Sunday, June 16, 2013

Centerville's The Columns goes on the market

 I see that Morgan Cline, Centerville's major benefactor, is marketing The Columns --- home to an upscale gift boutique and retail little sister to Bradley Hall for more than a decade. The home is located a block north of Centerville's beautiful square at the intersection of North Main and East Washington streets, just across an intersection from the city's equally beautiful First United Methodist Church.

You find out about stuff like this by being an old house junkie --- checking in now and then at places like OldHouses.Com where The Columns currently is a featured listing.

The sale appears to be private --- anyone interested is invited to "contact seller privately." And the list price is $197,000. That's actually not bad considering the high standards of restoration and maintenance that Cline imposes on his properties --- try restoring a house of similar scale on your own. The location would not be to everyone's residential taste; others would love it. 

According to the entry, Cline operations in Centerville are consolidating their retail wing in the far larger and considerably grander flagship Bradley. The entry suggests that The Columns would make a fine bed and breakfast, which it once was. It's also has served in the years when owner-occupants moved out as an antiques shop, nursing home and community college dormitory.

According to the late Bill Heusinkveld's "Historic Homes of Centerville, Iowa," the big white-painted brick Columns was built during 1895 by Albert E. Wooden, elder son of Centerville pioneer merchant and banker James R. Wooden. After the deaths of Albert Wooden and his wife, Mary, the house was sold to Harry Jennings, who owned a wholesale grocery company. It became a nursing home in the early 1950s and later an antiques shop and college dormitory before returning to private home status, then its most recent sale, to Cline.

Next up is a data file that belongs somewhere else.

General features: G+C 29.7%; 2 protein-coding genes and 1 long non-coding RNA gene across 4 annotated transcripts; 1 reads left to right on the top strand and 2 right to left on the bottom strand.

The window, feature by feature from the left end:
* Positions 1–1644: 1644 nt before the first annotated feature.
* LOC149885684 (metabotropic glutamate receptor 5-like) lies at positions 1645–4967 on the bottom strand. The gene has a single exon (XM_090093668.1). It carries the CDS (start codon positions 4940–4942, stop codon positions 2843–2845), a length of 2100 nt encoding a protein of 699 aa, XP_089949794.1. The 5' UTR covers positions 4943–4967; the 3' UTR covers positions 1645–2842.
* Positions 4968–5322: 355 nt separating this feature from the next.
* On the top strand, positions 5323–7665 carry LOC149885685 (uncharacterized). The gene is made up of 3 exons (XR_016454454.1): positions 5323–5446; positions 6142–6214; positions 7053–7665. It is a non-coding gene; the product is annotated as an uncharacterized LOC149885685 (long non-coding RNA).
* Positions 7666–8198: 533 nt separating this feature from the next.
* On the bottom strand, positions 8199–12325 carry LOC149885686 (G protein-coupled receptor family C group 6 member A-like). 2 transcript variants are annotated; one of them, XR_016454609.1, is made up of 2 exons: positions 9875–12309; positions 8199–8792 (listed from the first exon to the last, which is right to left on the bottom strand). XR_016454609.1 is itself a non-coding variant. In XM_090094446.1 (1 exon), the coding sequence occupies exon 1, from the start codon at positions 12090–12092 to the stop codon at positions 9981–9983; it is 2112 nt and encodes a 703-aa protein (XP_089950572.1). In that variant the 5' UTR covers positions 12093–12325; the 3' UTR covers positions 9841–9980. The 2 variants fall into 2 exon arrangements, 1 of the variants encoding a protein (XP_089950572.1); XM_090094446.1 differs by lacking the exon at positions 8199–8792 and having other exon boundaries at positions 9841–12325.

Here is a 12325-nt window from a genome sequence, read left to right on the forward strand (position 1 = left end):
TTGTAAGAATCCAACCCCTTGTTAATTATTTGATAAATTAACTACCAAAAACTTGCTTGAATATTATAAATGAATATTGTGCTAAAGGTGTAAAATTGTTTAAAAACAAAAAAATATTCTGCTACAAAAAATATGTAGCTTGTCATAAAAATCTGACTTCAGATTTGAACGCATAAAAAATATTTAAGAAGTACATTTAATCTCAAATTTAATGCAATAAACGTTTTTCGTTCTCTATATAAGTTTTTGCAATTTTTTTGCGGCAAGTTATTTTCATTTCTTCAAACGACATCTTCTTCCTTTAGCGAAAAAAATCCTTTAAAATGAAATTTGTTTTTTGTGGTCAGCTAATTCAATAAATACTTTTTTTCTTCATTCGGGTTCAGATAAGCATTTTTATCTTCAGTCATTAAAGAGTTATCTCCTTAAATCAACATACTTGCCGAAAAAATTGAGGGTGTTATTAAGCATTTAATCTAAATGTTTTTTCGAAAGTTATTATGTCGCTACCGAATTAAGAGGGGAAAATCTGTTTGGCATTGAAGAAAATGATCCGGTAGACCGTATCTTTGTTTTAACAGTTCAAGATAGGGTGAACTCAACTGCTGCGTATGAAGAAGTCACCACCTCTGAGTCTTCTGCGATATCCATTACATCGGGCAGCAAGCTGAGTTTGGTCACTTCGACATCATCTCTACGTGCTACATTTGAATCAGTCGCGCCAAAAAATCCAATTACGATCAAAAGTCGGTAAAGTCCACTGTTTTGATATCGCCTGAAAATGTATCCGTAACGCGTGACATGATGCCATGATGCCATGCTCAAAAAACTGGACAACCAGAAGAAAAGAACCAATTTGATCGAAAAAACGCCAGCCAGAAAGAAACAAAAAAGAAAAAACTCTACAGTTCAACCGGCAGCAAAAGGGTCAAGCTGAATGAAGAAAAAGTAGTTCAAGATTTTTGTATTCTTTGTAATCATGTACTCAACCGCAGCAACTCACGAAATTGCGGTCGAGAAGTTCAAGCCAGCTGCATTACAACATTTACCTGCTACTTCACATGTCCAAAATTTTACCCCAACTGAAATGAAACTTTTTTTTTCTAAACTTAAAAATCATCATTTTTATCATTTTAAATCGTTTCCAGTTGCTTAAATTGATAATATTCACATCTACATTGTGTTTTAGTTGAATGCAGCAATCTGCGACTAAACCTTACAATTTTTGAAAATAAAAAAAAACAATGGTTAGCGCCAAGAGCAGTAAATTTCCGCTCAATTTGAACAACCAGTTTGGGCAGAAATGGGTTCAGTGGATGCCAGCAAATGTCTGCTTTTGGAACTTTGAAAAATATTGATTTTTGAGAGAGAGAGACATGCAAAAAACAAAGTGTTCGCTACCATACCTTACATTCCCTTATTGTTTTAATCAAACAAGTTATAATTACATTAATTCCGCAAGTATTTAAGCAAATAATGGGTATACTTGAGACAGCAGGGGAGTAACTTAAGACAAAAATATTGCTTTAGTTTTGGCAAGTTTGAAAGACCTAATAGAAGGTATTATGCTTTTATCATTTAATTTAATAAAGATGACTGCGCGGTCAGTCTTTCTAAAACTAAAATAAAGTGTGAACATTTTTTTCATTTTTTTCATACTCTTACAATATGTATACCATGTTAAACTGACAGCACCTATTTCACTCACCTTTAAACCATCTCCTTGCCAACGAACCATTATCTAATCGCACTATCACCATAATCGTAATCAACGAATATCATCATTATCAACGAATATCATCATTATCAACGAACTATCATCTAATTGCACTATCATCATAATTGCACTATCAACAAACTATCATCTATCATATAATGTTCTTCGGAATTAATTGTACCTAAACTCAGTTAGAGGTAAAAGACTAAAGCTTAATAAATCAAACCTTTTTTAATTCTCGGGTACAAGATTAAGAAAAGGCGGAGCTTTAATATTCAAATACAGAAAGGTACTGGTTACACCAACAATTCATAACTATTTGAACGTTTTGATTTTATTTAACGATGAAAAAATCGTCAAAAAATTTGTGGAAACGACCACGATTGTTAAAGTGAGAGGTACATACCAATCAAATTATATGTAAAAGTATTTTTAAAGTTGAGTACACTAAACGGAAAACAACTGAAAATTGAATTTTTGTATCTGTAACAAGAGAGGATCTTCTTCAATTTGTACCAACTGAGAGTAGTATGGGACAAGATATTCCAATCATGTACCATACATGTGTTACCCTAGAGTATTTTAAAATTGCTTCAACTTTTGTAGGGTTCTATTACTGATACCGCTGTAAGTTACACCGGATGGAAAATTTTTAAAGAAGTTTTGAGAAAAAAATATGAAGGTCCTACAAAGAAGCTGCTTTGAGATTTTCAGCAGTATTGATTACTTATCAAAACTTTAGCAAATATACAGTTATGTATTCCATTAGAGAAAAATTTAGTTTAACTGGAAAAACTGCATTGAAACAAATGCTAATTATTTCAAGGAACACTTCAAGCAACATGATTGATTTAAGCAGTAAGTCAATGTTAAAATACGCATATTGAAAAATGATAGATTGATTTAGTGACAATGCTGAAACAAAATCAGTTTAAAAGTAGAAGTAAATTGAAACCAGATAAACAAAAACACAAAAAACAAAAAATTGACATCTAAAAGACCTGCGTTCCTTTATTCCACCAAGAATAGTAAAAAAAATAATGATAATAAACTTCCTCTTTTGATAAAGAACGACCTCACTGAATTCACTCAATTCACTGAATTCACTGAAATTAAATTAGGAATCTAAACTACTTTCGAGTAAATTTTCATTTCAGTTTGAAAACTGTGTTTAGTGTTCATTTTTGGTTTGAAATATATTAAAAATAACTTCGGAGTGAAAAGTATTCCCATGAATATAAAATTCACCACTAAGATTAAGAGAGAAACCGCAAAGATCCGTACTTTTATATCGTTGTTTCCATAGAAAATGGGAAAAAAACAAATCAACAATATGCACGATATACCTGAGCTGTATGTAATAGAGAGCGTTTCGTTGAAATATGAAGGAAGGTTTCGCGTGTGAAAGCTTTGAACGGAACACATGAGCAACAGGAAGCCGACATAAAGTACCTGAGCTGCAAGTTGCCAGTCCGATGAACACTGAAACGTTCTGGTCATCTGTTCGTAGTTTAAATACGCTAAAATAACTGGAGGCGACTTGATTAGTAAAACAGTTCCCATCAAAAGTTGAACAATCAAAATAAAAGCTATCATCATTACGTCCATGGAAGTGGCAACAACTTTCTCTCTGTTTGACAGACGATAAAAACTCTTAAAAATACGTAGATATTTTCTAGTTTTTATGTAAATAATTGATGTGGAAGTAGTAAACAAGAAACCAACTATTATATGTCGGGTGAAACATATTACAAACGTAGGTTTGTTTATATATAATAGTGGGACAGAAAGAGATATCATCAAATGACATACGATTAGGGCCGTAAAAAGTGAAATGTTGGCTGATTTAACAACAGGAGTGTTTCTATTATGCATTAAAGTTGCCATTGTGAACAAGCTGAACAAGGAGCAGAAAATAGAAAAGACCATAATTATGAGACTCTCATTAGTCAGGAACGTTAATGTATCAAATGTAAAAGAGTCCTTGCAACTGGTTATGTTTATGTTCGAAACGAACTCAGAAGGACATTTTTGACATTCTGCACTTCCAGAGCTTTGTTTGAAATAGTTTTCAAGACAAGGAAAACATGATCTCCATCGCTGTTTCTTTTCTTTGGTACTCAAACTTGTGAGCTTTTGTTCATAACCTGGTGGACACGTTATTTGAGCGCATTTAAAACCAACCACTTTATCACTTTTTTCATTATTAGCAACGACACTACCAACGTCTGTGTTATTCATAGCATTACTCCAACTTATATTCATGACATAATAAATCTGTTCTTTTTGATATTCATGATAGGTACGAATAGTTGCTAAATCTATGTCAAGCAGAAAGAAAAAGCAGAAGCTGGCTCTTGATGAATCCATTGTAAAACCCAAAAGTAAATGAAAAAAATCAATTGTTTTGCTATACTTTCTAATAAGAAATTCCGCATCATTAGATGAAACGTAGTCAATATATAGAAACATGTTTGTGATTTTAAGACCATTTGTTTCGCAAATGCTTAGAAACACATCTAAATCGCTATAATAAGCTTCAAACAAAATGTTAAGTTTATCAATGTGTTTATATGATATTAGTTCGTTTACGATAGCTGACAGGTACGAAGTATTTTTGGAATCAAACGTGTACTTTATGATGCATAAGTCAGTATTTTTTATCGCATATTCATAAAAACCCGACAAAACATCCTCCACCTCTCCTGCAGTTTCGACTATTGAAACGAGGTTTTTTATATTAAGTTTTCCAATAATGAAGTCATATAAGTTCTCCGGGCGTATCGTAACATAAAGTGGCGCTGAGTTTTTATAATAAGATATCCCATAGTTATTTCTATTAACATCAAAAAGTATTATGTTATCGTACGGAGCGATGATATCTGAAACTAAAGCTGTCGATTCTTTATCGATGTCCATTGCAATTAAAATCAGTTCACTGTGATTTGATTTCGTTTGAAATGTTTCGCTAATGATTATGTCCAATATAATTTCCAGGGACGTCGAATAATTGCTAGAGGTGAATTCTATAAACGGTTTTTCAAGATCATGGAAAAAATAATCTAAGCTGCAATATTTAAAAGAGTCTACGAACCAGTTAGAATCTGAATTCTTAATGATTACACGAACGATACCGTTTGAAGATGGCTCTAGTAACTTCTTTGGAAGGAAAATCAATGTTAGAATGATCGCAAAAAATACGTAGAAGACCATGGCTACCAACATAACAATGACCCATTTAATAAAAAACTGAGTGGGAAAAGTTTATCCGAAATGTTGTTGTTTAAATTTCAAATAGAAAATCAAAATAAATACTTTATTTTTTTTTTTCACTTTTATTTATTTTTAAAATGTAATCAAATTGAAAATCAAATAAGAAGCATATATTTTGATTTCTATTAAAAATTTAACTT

The interior of the house, high Victorian, does not quite match the facade, early 20th century Greek Revival, so I suspect that the porches and porte cochere were added later. It is, however, a pleasant composition.

I'm a longtime fan of both Bradley Hall and The Columns, not so much because of the upscale merchandise they contain (sorry), but because of the old houses that contain the merchandise. Bradley Hall, quite frankly is an intimidating house --- over-the-top grandeur. The Columns always seemed like a place people actually might live and be comfortable. Besides, what I take to be the original Columns study or library contained a small bookshop --- where I purchased several of Heusinkveld's interesting books related to Appanoose County history.

The photos here all are swiped from The Columns' Facebook page, where the focus is on retail rather than on architecture, so it's kind of hard to get a feel for the interior of the house. But the front door leads into a large entrance hall with soaring double-turn open stair and fireplace.

Doubled pocket doors lead to the left into a big front room, then directly ahead to the west into a pleasant glassed-in sun room. The clear glass in the original front room window was replaced by Cline during restoration by an art glass window (visible in the exterior photos here) that, if I'm recalling the story correctly, was left over after restoration of Bradley Hall had been completed. This is a valuable window, so a potential buyer --- depending upon his or her taste --- would need to inquire whether or not it stays.

Three large rooms lead through doubled doors from one to the other en suite along the west side of the house, front room, back parlor and dining room (at the rear). There is a second first-floor fireplace in the back parlor, flanked by windows and located in a bay that extends this room to the west.

What I'm taking to be the original study or library, with en suite bathroom, is located east of the back parlor, just behind the staircase hall. The kitchen, left intact during conversion for retail use, is located in the northeast corner of the house, adjacent to the dining room. The cabinetry along the kitchen's south wall contains doorways to the basement stairs (the basement has been in use for retail display, too) and a twisting back stairway to the second floor.

The front, or south, portion of the second floor contains three full-sized bedrooms over the downstairs front room, back parlor and library as well as a smaller room over the stair hall that could, in a pinch, serve as a bedroom, too.

A long center hall leads back to another bedroom, bath, storeroom and access to the back stairs at the north end of the house.

What I take to have been the master bedroom, with en suite bathroom, is the largest and also contains a fireplace in the bay extending to the west.

Interested? Well, contact the seller.

No comments: